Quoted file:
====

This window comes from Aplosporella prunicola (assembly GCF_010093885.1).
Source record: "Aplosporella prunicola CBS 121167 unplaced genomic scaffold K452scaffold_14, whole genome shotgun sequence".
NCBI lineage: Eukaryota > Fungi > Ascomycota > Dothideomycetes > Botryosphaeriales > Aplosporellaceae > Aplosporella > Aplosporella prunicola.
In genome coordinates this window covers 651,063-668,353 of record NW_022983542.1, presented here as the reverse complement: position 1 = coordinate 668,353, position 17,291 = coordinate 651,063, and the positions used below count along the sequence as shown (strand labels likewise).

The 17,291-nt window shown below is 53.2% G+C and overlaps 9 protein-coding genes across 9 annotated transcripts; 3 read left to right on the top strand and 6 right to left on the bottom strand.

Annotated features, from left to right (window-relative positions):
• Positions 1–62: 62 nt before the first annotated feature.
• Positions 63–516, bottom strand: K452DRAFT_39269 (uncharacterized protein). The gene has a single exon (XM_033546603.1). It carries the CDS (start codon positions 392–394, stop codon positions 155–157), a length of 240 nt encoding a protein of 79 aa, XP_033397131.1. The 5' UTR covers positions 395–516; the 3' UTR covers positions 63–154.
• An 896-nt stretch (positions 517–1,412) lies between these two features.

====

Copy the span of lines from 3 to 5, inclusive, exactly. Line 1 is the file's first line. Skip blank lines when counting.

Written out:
NCBI lineage: Eukaryota > Fungi > Ascomycota > Dothideomycetes > Botryosphaeriales > Aplosporellaceae > Aplosporella > Aplosporella prunicola.
In genome coordinates this window covers 651,063-668,353 of record NW_022983542.1, presented here as the reverse complement: position 1 = coordinate 668,353, position 17,291 = coordinate 651,063, and the positions used below count along the sequence as shown (strand labels likewise).

The 17,291-nt window shown below is 53.2% G+C and overlaps 9 protein-coding genes across 9 annotated transcripts; 3 read left to right on the top strand and 6 right to left on the bottom strand.